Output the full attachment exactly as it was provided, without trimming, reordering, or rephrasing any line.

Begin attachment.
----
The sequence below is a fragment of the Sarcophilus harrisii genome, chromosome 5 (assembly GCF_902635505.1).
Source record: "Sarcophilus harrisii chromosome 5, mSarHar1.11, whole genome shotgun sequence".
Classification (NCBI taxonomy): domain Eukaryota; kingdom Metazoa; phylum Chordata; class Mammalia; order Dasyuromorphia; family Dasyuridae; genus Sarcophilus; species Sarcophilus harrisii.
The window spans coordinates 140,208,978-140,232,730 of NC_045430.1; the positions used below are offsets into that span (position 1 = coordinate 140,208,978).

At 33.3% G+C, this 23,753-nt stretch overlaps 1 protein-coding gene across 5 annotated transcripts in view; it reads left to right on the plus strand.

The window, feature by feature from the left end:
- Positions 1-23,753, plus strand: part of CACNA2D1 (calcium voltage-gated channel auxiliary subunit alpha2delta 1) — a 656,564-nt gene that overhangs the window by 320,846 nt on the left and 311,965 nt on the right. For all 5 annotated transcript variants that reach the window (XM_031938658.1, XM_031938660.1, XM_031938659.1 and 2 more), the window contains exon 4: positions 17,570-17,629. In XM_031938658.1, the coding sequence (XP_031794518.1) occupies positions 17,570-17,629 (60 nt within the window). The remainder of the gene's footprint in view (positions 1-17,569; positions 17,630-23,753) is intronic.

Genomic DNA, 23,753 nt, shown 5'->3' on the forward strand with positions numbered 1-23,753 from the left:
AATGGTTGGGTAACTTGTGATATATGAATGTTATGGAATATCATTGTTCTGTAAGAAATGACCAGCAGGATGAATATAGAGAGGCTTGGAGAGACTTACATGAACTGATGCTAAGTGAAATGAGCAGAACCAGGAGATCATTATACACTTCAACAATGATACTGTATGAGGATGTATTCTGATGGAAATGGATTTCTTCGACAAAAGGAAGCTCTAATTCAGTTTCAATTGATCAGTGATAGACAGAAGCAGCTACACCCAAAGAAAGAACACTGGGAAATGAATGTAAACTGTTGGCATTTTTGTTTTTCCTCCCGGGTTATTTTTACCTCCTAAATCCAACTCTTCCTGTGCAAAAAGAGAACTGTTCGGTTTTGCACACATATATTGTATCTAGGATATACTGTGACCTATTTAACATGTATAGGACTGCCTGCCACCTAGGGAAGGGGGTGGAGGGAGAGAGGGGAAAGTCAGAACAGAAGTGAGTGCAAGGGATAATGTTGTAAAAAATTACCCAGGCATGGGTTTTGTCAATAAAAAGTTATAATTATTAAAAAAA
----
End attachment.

The sequence below is a fragment of the Sarcophilus harrisii genome, chromosome 5 (assembly GCF_902635505.1).
Source record: "Sarcophilus harrisii chromosome 5, mSarHar1.11, whole genome shotgun sequence".
Classification (NCBI taxonomy): domain Eukaryota; kingdom Metazoa; phylum Chordata; class Mammalia; order Dasyuromorphia; family Dasyuridae; genus Sarcophilus; species Sarcophilus harrisii.
The window spans coordinates 140,208,978-140,232,730 of NC_045430.1; the positions used below are offsets into that span (position 1 = coordinate 140,208,978).

At 33.3% G+C, this 23,753-nt stretch overlaps 1 protein-coding gene across 5 annotated transcripts in view; it reads left to right on the plus strand.

The window, feature by feature from the left end:
- Positions 1-23,753, plus strand: part of CACNA2D1 (calcium voltage-gated channel auxiliary subunit alpha2delta 1) — a 656,564-nt gene that overhangs the window by 320,846 nt on the left and 311,965 nt on the right. For all 5 annotated transcript variants that reach the window (XM_031938658.1, XM_031938660.1, XM_031938659.1 and 2 more), the window contains exon 4: positions 17,570-17,629. In XM_031938658.1, the coding sequence (XP_031794518.1) occupies positions 17,570-17,629 (60 nt within the window). The remainder of the gene's footprint in view (positions 1-17,569; positions 17,630-23,753) is intronic.

Genomic DNA, 23,753 nt, shown 5'->3' on the forward strand with positions numbered 1-23,753 from the left:
AATGGTTGGGTAACTTGTGATATATGAATGTTATGGAATATCATTGTTCTGTAAGAAATGACCAGCAGGATGAATATAGAGAGGCTTGGAGAGACTTACATGAACTGATGCTAAGTGAAATGAGCAGAACCAGGAGATCATTATACACTTCAACAATGATACTGTATGAGGATGTATTCTGATGGAAATGGATTTCTTCGACAAAAGGAAGCTCTAATTCAGTTTCAATTGATCAGTGATAGACAGAAGCAGCTACACCCAAAGAAAGAACACTGGGAAATGAATGTAAACTGTTGGCATTTTTGTTTTTCCTCCCGGGTTATTTTTACCTCCTAAATCCAACTCTTCCTGTGCAAAAAGAGAACTGTTCGGTTTTGCACACATATATTGTATCTAGGATATACTGTGACCTATTTAACATGTATAGGACTGCCTGCCACCTAGGGAAGGGGGTGGAGGGAGAGAGGGGAAAGTCAGAACAGAAGTGAGTGCAAGGGATAATGTTGTAAAAAATTACCCAGGCATGGGTTTTGTCAATAAAAAGTTATAATTATTAAAAAAA